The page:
Free guided tours of the building are available. [18] In 2010, a total of 3730 school students participated in a tour. [19]

Rural Libraries Queensland

Rural Libraries Queensland (formerly the Country Library Service) is a collaboration between the State Library of Queensland and approximately 30 of the local government councils to provide library libraries to rural communities. [20]

National edeposit (NED)

As a member library of National and State Libraries Australia, the organisation collaborated on the creation of the National edeposit (NED) system, which enables publishers from all over Australia to upload electronic publications as per the 2016 amendment to the Copyright Act 1968 and other regional legislation relating to legal deposit, [21] and makes these publications publicly accessible online (depending on access conditions) from anywhere via Trove. [22]

Architecture

Northern end of the State Library of Queensland Northern end of the State Library of Queensland.jpg
Northern end of the State Library of Queensland
Interior of the State Library Atrium in State Library of Queensland 04.jpg
Interior of the State Library

The Brisbane Public Library moved into the Old State Library Building in William Street, Brisbane in 1899. This building had formerly been occupied by the Queensland Museum.

The Library originally shared accommodation in the building with an art gallery. In the late 1950s, an extension, with a distinctive tiled mural on the exterior, was built onto the building to provide more space. The mural was the winning design in a national competition held in 1958.

In 1988, the State Library of Queensland moved to a new home within the Queensland Cultural Centre at South Bank, near the Queensland Museum and the original Queensland Art Gallery. [2]

In 2004, work began on the Millennium Library Project - a major redevelopment of the existing State Library building. [23] After three years of extensive redevelopment, the South Bank building officially re-opened on 25 November 2006 as "a new cultural and knowledge destination" and a fitting showcase for the collections. New services include the kuril dhagun Indigenous Knowledge Centre, and The Corner, an activities area for children under 8, their parents, carers, educators and friends.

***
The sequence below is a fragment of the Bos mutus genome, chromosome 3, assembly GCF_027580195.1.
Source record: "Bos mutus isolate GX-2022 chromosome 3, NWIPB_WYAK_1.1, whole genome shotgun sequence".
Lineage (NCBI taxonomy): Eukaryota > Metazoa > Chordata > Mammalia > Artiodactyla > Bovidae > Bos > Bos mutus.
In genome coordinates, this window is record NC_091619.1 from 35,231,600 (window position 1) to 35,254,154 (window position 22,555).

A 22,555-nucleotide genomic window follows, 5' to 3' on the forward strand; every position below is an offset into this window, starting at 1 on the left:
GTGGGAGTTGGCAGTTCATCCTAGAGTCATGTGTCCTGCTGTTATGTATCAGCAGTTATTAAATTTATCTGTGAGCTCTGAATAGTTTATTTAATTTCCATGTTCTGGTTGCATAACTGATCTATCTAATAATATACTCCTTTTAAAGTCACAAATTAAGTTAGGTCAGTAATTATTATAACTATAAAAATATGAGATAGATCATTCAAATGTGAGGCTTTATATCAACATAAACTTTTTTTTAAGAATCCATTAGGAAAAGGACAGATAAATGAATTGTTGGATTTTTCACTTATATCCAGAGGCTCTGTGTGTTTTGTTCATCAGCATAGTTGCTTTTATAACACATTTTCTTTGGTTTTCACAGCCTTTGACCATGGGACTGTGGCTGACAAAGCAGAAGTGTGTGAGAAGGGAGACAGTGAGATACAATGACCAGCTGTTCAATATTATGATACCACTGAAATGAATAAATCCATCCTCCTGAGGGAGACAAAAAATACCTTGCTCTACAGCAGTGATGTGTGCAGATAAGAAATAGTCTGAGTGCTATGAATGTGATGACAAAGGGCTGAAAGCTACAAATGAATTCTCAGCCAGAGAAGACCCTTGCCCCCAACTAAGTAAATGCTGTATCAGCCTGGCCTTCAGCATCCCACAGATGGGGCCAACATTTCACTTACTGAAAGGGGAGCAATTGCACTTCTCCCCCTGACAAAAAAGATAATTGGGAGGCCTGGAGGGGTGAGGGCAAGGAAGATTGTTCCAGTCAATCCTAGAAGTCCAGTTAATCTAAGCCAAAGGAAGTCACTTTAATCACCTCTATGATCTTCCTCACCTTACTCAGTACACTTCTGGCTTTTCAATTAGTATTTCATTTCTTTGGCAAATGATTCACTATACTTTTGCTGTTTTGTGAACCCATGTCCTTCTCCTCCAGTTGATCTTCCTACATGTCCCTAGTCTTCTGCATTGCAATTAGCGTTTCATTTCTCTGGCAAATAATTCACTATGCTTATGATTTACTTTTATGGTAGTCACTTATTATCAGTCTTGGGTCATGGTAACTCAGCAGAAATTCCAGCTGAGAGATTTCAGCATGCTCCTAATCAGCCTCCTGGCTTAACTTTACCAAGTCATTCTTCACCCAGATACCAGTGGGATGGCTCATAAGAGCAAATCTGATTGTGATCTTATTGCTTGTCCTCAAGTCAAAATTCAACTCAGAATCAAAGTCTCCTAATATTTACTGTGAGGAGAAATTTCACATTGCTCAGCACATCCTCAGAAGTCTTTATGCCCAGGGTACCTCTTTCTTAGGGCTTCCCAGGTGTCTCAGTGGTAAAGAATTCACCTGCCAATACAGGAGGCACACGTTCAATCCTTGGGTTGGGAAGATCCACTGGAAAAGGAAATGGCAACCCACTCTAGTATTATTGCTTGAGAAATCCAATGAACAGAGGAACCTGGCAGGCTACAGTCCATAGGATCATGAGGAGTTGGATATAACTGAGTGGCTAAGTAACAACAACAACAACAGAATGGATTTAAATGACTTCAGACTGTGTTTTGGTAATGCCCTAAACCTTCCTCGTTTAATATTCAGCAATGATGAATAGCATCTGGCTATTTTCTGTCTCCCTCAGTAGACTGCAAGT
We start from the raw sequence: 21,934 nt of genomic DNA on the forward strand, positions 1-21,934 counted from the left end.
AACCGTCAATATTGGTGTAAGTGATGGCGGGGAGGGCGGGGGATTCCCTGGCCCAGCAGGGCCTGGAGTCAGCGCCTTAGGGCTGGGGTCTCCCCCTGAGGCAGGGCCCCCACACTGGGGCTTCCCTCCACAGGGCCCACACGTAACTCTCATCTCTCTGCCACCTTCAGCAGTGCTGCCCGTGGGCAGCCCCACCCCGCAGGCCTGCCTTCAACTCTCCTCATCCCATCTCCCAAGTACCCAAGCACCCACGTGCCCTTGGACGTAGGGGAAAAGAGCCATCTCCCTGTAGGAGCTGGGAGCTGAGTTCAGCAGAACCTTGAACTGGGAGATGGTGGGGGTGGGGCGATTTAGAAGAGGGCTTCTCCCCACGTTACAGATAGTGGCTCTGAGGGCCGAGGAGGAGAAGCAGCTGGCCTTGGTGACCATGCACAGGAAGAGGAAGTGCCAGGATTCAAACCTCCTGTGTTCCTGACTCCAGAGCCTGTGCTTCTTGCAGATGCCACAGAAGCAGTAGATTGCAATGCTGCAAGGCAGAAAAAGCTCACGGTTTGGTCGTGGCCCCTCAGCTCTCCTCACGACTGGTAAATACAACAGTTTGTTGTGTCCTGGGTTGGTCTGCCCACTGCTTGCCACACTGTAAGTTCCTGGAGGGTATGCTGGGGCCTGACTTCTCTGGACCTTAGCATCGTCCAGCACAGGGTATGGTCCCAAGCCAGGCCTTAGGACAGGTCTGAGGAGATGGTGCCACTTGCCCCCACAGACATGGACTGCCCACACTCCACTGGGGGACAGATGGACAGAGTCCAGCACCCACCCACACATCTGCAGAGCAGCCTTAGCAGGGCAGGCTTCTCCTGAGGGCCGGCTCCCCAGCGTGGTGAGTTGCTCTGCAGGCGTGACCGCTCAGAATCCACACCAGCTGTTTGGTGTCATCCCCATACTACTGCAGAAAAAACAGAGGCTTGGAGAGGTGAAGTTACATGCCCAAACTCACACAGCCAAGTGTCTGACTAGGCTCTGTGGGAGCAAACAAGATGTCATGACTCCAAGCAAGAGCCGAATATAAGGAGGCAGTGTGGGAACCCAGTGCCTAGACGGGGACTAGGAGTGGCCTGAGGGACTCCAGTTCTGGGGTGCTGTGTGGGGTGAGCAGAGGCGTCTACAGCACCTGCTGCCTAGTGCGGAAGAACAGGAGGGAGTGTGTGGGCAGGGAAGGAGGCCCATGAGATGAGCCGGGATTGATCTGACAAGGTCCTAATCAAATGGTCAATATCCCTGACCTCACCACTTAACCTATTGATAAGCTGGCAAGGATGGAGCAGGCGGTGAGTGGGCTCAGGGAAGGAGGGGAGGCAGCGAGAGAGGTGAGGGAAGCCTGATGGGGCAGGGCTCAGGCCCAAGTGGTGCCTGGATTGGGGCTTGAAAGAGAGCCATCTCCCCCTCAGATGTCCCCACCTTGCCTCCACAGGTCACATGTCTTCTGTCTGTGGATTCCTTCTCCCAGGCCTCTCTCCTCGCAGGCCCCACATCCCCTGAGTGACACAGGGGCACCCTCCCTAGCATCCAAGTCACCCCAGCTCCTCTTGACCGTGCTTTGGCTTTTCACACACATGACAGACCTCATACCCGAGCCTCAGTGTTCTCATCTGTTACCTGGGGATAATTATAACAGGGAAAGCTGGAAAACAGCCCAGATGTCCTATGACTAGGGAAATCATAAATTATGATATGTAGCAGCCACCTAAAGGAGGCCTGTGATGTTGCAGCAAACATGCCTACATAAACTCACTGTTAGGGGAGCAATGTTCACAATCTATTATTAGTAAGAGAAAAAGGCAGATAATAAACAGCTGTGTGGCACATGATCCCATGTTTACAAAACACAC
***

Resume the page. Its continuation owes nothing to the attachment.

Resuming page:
The newly-redeveloped building was designed by Brisbane-based architecture firms Donovan Hill and Peddle Thorp. Their work earned them the prestigious RAIA Sir Zelman Cowen Award for Public Architecture, 2007 (award for best public building in Australia), [24] the RAIA Emil Sodersten Award for Interior Architecture, 2007, [25] the RAIA Queensland Architecture Award for Brisbane Building of the Year 2007, the RAIA FDG Stanley Award for Public Buildings Architecture 2007 and the AIB Queensland Awards - Project of the Year + Sustainability Commendation 2007. [26]

The building overlooks Stanley Place between the Queensland Art Gallery and the new Queensland Gallery of Modern Art.

Governance

The State Library of Queensland is governed by the Library Board of Queensland and comprises the following program units:

Content Development

Regional Access and Public Libraries

Engagement and Partnerships

Corporate Services

Office of the State Librarian

Queensland Business Leaders Hall of Fame

In 2009 State Library of Queensland, the Queensland Library Foundation and QUT Business School at Queensland University of Technology collaborated to establish the Queensland Business Leaders Hall of Fame initiative. [27] The QBLHOF recognises outstanding contributions made by organisations, companies and individuals to develop the Queensland economy and society, both contemporary and historical. A governing committee determines a list of inductees based on a set of criteria including:

The inductees are announced each year in July at a gala event. Since 2014 the QBLHOF has also awarded an annual Fellowship, to recipients working on a research project that utilises the resources of the John Oxley Library to produce new interpretations of Queensland's business history. [27]

See also

Related Research Articles

Queensland North-east state of Australia

Queensland ( KWEENZ-land, is a state situated in northeastern Australia, and is the second-largest and third-most populous Australian state. It is a federated state and a parliamentary constitutional monarchy, and is bordered by the Northern Territory, South Australia and New South Wales to the west, south-west and south respectively. To the east, Queensland is bordered by the Coral Sea and Pacific Ocean. To its north is the Torres Strait, separating the Australian mainland from Papua New Guinea. With an area of 1,852,642 square kilometres, Queensland is the world's sixth-largest sub-national entity, and is larger than all but 15 countries. Due to its size, Queensland's geographical features and climates are diverse, including tropical rainforests, rivers, coral reefs, mountain ranges and sandy beaches in its tropical and sub-tropical coastal regions, as well as deserts and savanna in the semi-arid and desert climactic regions of its interior.